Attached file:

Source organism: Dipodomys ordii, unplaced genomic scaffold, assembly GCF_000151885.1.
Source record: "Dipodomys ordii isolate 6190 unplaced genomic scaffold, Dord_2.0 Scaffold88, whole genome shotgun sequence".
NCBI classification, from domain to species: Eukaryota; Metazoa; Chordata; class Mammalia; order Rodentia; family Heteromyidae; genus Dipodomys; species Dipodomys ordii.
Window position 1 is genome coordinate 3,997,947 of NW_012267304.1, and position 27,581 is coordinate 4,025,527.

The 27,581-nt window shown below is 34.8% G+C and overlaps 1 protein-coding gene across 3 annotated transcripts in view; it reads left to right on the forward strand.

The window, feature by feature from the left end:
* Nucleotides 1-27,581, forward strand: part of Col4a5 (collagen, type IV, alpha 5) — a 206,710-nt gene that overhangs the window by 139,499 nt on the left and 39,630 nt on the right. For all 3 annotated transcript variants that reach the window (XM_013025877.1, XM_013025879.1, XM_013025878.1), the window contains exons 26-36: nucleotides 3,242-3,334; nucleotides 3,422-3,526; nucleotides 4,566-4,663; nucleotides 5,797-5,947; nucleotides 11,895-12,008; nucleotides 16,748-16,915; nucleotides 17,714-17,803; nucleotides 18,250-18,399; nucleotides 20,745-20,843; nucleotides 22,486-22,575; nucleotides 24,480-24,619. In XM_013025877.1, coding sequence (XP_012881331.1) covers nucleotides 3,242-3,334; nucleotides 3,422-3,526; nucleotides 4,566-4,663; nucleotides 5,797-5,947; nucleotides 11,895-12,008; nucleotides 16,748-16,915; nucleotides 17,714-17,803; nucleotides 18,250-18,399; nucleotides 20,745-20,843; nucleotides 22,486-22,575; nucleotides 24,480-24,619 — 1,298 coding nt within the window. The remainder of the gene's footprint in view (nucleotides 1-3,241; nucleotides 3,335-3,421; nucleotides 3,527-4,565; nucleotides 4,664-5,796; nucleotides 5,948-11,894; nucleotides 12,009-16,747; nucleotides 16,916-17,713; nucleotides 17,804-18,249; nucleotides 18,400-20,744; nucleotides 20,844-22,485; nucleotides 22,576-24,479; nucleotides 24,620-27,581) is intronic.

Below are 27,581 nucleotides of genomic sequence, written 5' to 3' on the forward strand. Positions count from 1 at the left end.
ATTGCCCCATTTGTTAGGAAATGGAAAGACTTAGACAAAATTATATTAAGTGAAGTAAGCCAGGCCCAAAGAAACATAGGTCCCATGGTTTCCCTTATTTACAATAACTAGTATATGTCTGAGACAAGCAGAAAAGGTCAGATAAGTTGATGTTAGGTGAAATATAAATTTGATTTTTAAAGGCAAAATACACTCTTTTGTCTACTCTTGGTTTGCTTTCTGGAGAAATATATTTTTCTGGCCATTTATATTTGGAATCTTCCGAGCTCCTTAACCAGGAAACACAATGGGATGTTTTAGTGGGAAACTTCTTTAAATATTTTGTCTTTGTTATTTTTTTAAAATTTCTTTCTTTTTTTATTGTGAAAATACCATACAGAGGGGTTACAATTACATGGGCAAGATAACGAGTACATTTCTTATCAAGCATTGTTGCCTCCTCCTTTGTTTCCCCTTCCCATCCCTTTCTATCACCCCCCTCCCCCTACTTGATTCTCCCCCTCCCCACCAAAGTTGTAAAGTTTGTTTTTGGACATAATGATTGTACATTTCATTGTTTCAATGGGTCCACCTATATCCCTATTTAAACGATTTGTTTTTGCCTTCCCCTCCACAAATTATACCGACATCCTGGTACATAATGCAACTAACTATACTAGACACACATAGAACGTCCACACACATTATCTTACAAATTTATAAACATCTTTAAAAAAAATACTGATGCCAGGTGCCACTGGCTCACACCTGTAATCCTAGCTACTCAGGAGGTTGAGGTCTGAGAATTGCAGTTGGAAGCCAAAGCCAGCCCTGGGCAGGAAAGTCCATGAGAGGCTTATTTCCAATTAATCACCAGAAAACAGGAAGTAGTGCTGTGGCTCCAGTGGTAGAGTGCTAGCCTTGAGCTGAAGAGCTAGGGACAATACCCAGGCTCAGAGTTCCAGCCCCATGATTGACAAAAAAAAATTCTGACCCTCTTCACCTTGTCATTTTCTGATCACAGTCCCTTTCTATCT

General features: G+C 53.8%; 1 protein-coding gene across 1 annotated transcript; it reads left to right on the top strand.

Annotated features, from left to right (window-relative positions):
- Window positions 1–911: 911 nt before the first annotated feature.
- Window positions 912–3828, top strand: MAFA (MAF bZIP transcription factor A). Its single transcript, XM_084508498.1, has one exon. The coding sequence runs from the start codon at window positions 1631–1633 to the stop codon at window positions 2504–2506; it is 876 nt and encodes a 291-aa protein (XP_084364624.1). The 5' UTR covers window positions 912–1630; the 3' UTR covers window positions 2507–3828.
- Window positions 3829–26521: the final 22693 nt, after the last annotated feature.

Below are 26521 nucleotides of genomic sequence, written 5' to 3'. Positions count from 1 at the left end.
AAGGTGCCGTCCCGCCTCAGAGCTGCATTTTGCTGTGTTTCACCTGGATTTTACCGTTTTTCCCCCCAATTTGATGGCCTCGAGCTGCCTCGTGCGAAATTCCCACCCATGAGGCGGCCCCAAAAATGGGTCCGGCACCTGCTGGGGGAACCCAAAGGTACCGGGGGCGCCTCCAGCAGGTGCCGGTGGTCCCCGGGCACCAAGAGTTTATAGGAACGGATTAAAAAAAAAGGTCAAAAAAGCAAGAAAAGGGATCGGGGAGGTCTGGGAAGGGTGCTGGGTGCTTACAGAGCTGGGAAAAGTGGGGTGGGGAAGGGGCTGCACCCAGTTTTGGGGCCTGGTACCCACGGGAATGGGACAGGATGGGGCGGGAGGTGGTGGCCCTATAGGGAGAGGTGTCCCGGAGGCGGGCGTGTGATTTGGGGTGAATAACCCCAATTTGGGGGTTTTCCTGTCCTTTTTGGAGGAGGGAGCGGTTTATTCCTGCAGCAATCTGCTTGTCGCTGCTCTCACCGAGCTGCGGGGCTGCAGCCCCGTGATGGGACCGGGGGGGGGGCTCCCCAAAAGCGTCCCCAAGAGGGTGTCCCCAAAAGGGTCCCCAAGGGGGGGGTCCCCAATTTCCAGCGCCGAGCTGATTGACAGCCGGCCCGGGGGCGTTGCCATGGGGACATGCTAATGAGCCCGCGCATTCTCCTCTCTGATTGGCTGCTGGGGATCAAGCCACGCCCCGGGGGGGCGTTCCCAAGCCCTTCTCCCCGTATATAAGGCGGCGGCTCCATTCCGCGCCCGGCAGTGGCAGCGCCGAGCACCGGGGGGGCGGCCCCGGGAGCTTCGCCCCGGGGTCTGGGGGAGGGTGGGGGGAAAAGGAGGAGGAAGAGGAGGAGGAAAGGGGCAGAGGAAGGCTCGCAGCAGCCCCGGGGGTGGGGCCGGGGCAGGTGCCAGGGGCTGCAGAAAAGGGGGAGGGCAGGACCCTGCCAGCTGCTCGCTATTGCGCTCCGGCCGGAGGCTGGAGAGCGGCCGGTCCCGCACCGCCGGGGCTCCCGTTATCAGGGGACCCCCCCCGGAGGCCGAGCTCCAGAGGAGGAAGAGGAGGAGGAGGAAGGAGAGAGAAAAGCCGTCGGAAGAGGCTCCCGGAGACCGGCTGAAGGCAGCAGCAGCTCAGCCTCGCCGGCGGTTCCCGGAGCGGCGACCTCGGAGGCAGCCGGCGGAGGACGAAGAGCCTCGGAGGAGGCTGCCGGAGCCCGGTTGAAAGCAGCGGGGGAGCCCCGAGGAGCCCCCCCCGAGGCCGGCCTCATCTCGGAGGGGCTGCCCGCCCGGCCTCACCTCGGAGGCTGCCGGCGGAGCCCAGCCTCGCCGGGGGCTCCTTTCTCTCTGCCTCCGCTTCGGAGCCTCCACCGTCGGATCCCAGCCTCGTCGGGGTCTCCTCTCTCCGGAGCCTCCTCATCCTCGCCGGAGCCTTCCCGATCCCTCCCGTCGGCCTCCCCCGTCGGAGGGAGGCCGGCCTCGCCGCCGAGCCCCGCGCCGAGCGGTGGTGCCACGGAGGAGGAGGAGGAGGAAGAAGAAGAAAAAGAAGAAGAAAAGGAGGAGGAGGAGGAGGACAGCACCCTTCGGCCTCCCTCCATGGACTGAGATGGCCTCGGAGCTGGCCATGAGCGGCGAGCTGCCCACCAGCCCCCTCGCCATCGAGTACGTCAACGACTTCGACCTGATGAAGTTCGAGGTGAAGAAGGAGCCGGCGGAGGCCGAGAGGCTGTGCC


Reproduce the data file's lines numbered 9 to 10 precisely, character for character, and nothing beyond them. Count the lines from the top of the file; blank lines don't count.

ATTGCCCCATTTGTTAGGAAATGGAAAGACTTAGACAAAATTATATTAAGTGAAGTAAGCCAGGCCCAAAGAAACATAGGTCCCATGGTTTCCCTTATTTACAATAACTAGTATATGTCTGAGACAAGCAGAAAAGGTCAGATAAGTTGATGTTAGGTGAAATATAAATTTGATTTTTAAAGGCAAAATACACTCTTTTGTCTACTCTTGGTTTGCTTTCTGGAGAAATATATTTTTCTGGCCATTTATATTTGGAATCTTCCGAGCTCCTTAACCAGGAAACACAATGGGATGTTTTAGTGGGAAACTTCTTTAAATATTTTGTCTTTGTTATTTTTTTAAAATTTCTTTCTTTTTTTATTGTGAAAATACCATACAGAGGGGTTACAATTACATGGGCAAGATAACGAGTACATTTCTTATCAAGCATTGTTGCCTCCTCCTTTGTTTCCCCTTCCCATCCCTTTCTATCACCCCCCTCCCCCTACTTGATTCTCCCCCTCCCCACCAAAGTTGTAAAGTTTGTTTTTGGACATAATGATTGTACATTTCATTGTTTCAATGGGTCCACCTATATCCCTATTTAAACGATTTGTTTTTGCCTTCCCCTCCACAAATTATACCGACATCCTGGTACATAATGCAACTAACTATACTAGACACACATAGAACGTCCACACACATTATCTTACAAATTTATAAACATCTTTAAAAAAAATACTGATGCCAGGTGCCACTGGCTCACACCTGTAATCCTAGCTACTCAGGAGGTTGAGGTCTGAGAATTGCAGTTGGAAGCCAAAGCCAGCCCTGGGCAGGAAAGTCCATGAGAGGCTTATTTCCAATTAATCACCAGAAAACAGGAAGTAGTGCTGTGGCTCCAGTGGTAGAGTGCTAGCCTTGAGCTGAAGAGCTAGGGACAATACCCAGGCTCAGAGTTCCAGCCCCATGATTGACAAAAAAAAATTCTGACCCTCTTCACCTTGTCATTTTCTGATCACAGTCCCTTTCTATCT

General features: G+C 53.8%; 1 protein-coding gene across 1 annotated transcript; it reads left to right on the top strand.